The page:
Wednesday, February 15, 2017

STRANGERS ON A TRAIN: Week 3 of the 6 Week Film School at the Normal Theater

Strangers on a Train, the 1951 psychological thriller directed by Alfred Hitchcock, is a direct descendant of the first movie in the Normal Theater's Six Week Film School -- Shadow of a Doubt -- with the same rapid escalation of tension, the same kind of charmingly psychotic killer, and the same cruelty towards the women in its cast of characters.

What Strangers on a Train has that Shadow of a Doubt doesn't is a diabolically good hook. Strangers on a Train is what you might call "high concept" before that idea became popular. What it's about -- two strangers meeting on a train and one proposing they "exchange" murders so they can both get rid of inconvenient people without getting caught -- is right there in the title.

Yes, Guy and Bruno are strangers. And they meet on a train. What seems like an innocuous conversation turns creepy quickly, however, when Bruno, the affable psychopath, offers to kill Guy's greedy wife (she's pregnant, but not by him, and she won't divorce him), if Guy will knock off Bruno's annoying father. It's based on a Patricia Highsmith novel of the same title. Highsmith's Strangers has some significant differences, even if the basic idea -- the murder swap that Bruno proposes -- is the same. Highsmith makes it grimmer and more cynical, but I prefer Hitchcock's version, created by screenwriter Czenzi Ormonde from a treatment by Whitfield Cook after Hitchcock reportedly tossed out what famed mystery novelist Raymond Chandler had provided.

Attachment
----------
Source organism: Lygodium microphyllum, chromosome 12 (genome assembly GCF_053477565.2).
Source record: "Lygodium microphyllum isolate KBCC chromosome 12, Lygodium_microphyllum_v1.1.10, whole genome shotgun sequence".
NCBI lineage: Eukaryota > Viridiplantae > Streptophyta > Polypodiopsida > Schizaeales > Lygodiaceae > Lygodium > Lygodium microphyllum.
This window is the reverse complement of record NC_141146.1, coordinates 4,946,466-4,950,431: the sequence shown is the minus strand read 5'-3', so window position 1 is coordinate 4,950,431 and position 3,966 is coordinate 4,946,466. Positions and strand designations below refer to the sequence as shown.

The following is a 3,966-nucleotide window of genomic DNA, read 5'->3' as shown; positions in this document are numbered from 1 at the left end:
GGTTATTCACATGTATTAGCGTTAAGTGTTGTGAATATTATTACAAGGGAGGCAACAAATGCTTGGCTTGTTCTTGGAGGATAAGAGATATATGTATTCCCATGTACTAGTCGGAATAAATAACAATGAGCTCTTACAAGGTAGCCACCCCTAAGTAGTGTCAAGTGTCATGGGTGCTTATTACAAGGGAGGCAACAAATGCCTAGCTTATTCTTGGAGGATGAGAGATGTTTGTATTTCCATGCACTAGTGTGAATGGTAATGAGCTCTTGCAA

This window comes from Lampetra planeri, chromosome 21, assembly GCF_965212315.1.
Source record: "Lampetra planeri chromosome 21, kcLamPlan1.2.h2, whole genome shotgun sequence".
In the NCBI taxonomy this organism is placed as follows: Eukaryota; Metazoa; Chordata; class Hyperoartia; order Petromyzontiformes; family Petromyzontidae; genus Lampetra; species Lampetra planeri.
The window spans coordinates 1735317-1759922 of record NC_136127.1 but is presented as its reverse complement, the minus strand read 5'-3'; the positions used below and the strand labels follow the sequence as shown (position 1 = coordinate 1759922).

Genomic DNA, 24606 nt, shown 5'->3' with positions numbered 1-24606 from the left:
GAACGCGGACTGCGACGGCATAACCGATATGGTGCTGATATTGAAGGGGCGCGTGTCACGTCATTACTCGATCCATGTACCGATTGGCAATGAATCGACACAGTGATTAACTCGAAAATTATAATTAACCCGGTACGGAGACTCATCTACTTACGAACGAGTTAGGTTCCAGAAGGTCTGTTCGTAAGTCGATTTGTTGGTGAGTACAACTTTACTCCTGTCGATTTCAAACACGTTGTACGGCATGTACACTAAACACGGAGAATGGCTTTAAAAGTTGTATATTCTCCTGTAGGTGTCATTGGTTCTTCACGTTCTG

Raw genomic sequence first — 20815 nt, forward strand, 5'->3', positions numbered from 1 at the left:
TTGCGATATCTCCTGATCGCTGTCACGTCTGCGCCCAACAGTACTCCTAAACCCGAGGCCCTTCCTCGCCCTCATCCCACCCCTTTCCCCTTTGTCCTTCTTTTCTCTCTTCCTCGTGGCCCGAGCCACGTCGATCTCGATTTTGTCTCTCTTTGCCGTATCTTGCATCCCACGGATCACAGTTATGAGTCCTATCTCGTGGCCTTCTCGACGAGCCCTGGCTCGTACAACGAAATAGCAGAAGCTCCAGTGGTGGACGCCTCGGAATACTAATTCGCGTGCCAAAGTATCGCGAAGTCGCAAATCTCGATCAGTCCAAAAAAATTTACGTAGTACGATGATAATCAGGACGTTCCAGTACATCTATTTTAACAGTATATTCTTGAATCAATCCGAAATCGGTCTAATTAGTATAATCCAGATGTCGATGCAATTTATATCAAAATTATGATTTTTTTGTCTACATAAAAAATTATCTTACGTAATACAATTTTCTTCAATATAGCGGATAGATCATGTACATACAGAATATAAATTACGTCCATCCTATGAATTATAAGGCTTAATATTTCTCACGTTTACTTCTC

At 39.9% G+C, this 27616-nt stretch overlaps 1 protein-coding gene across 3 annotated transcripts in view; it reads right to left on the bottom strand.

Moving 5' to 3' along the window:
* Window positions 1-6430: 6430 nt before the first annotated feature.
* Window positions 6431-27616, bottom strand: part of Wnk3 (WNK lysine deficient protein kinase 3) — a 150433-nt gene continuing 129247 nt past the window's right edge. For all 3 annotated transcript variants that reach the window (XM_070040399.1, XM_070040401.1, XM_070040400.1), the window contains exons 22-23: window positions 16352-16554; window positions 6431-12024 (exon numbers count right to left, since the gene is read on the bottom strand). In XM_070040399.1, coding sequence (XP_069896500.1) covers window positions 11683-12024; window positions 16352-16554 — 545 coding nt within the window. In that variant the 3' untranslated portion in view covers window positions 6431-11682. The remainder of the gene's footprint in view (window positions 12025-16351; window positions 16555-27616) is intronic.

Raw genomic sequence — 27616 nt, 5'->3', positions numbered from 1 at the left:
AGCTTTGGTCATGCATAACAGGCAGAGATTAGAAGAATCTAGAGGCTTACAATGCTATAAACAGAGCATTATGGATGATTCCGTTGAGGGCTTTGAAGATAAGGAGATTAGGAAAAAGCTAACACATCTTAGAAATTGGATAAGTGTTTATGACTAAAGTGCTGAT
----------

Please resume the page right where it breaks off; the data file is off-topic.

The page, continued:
Highlights of the film include Farley Granger's performance as Guy, the handsome tennis star with decent impulses but some definite shades of gray, Robert Walker taking Bruno into unsavory territory and then some, a famous back-and-forth tennis match, more than one pair of eyeglasses, a distinctive lighter, and a dizzying carousel ride. If you're a fan of TV's Bewitched, you may also enjoy seeing Samantha's Aunt Clara (Marion Lorne) as Bruno's indulgent mother.

Strangers on a Train is really, really good at ratcheting up suspense. That will be even more apparent on the big screen at the Normal Theater, offered free tonight at 7 pm as part of Professor Bill McBride's Six Week Film School. You'll find supporting materials and food for thought here on the Normal Theater website.

1 comment:

  1. Great choice. There are several Hitchcock films I love, but Strangers on a Train is right in the elite group at the top. So suspenseful, so dazzling, and such good jabs of humor. Plus two superb acting performances (Farley Granger and especially Robert Walker). Shadow of a Doubt, which you mentioned, has two too (Joseph Cotten, Teresa Wright).